A few years ago, my friend James and I spent a cold January day at a farm field in New Jersey, braving the low temps and occasional gusts of winds. While the ground was only frost covered, it was still diggable – even muddy at times. It was so cold that my XP Deus coil was soon encrusted by a thin layer of ice – and it still worked great!

  With frost on the ground and winds in our backs, we spent a full day detecting, looking for colonial and 19th-century coins and artefacts. Navigating through the corn stalk stubble, I started out slow and dug up a lot of modern trash. But things started to heat up when I unearthed a 1765 half real. It’s such a thrill to find old Spanish silver, and I was hoping that this was a sign of more things to come.

  I went on to find some 19th century flat buttons, a thimble, musket balls and shot, and then found a 2-piece button that I hadn’t seen before. After cleaning it up and doing a quick Google search, I learned that I had found a mid-19th century musician’s lyre button. I love the design and it’s in very good shape.

  Oftentimes I find a whatzit. I’m not sure if this copper piece is a pin or served another function. Do you know? If so, please comment below or email me at xpteamusagrant@gmail.com.



  Before James and I sought refuge in the heat from my car, I managed to find another silver coin – a somewhat modern 1940 mercury dime.

  Cold days and rough weather can be daunting, especially if you get skunked. But when you find good stuff, no matter how cold it is, you itch to get back out there!



  • Layer up! On my legs I wear thermals and fleece-lined pants; on my upper body I wear a long-sleeve thermal, t-shirt, long-sleeve shirt, sweat shirt, and winter coat. I can always take layers off if I’m too warm.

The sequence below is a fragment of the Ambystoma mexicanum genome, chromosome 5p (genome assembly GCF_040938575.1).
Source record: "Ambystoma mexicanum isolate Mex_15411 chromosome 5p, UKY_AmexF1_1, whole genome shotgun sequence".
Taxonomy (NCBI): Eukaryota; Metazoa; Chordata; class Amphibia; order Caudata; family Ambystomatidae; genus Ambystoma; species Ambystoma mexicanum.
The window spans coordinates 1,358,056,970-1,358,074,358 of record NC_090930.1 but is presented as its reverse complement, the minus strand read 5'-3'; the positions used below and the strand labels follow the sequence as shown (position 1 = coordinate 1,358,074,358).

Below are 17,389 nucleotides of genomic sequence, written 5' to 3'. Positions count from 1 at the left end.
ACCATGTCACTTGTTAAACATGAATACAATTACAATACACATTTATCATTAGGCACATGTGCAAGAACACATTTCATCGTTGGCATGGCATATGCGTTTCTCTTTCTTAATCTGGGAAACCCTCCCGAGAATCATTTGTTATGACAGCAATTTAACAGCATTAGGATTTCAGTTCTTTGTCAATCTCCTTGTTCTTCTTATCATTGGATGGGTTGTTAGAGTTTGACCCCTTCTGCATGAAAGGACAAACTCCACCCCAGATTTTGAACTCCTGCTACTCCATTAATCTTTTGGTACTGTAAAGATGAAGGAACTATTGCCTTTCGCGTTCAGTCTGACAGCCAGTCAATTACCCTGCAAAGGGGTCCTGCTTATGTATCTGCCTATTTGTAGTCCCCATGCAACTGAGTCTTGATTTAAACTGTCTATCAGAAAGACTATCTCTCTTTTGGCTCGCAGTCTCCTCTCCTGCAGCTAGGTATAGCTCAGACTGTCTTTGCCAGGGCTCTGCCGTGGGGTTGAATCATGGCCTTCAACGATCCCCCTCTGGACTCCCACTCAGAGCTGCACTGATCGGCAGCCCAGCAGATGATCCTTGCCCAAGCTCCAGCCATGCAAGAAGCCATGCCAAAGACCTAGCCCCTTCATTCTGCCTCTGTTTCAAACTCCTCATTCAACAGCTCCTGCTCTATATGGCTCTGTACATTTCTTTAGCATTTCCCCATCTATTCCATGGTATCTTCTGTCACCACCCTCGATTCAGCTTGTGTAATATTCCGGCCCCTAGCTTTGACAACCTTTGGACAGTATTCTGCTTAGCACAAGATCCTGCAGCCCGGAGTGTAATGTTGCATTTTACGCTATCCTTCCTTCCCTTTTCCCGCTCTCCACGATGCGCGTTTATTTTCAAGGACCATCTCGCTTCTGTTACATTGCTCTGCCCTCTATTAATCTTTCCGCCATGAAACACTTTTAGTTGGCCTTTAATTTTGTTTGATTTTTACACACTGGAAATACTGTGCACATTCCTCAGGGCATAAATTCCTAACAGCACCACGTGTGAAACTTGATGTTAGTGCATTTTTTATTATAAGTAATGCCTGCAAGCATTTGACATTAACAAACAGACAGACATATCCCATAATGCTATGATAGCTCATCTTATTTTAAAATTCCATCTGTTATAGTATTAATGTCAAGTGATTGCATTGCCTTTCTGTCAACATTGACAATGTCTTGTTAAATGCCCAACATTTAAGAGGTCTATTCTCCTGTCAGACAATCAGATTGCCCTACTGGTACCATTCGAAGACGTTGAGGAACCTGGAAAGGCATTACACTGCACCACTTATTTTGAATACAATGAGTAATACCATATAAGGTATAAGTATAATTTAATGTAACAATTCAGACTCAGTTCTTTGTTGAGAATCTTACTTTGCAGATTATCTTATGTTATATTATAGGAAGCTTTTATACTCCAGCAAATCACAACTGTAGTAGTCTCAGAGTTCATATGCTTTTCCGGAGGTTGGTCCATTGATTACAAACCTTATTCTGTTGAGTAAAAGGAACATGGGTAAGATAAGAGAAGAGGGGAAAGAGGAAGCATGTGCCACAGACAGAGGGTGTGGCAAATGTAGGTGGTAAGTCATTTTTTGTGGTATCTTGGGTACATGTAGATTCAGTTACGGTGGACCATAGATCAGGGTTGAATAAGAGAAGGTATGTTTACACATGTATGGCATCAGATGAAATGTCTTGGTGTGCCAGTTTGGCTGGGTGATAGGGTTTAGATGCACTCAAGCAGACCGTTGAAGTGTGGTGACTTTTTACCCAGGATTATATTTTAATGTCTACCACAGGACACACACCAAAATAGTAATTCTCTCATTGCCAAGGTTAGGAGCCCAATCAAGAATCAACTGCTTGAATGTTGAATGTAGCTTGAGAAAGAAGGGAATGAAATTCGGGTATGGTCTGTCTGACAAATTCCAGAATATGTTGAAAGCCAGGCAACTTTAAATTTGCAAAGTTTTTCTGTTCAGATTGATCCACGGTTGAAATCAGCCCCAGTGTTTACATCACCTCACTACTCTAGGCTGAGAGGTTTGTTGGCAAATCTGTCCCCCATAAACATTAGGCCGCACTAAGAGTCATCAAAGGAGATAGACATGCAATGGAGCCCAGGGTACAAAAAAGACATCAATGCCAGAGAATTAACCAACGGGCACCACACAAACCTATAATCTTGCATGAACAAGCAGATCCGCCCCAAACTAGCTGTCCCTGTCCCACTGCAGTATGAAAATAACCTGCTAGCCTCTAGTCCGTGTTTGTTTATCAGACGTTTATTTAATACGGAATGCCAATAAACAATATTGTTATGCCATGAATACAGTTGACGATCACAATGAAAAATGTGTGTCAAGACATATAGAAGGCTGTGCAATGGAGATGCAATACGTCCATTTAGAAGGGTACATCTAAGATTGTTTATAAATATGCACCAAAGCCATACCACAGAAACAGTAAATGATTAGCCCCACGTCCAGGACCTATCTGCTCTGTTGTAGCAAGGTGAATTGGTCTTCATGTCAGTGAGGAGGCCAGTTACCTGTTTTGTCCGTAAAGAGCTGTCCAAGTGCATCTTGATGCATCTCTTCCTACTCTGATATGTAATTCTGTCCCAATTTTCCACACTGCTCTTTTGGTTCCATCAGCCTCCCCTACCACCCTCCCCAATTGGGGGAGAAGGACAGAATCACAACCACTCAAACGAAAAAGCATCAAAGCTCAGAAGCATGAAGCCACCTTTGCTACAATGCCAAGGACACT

• Wear a winter hat! Keep your noggin warm and sharp.
  • Wear mittens! Mittens are superior at keeping your hands and fingers warm. I wear surgical gloves under my mittens to keep my hands clean as I have to take the mittens off to retrieve targets.
  • Get a good pair of winter boots! While they may not be cheap, there’s nothing worse than being out in the cold and feeling like your toes are going to fall off.
  • Use heat-warmer insoles. These are thin foot warmers with adhesive that you stick to the bottoms of your socks. You barely notice them and they keep your feet toasty. Or should I say toe-sty.
  • Wear a turtle neck or other scarf-like garment to keep your neck warm. I often pull it over my mouth for extra warmth.


Hudson Valley Hunting, Part 2 By Grant Hansen

  After spending the morning at a mid-19th century home site (read part one of this story here), my two friends and I journeyed to a nearby nearby permission where the home was built around 1790. Ordinarily, any home site from the 18th century gets us amped with excitement; this home was perched atop a hill with a beautiful view of the Hudson River. My imagination went wild thinking of Washington and his troops sailing up and down this river during the Revolutionary War, perhaps docking and scaling the hill to get to a nearby headquarters.

  We got our XP Deus coils to the ground as quickly as we could, just waiting for the good signals to pop through. I started on the side yard, and there were plenty of signals. My XP Deus got solid high tone after high tone, but unfortunately the targets were mostly memorial pennies with the occasional wheatie. I then found something that I dismissed as a modern whatzit, but it was really a rare bottle seal closure/stopper that is marked “Sultan NO. 1 Pat. June 18 ’95. Never dismiss a find!

  Shortly after the bottle stopper, I found a vintage dog license from the 1960s, but things got quiet. I moved on from the side yard to explore a small area behind the house. Almost immediately I found not one, but two large copper coins – hooked to each other! Upon inspection, I saw they were two Queen Elizabeth II African coins that someone fashioned into a bracelet or other type of jewelry. A very cool discovery!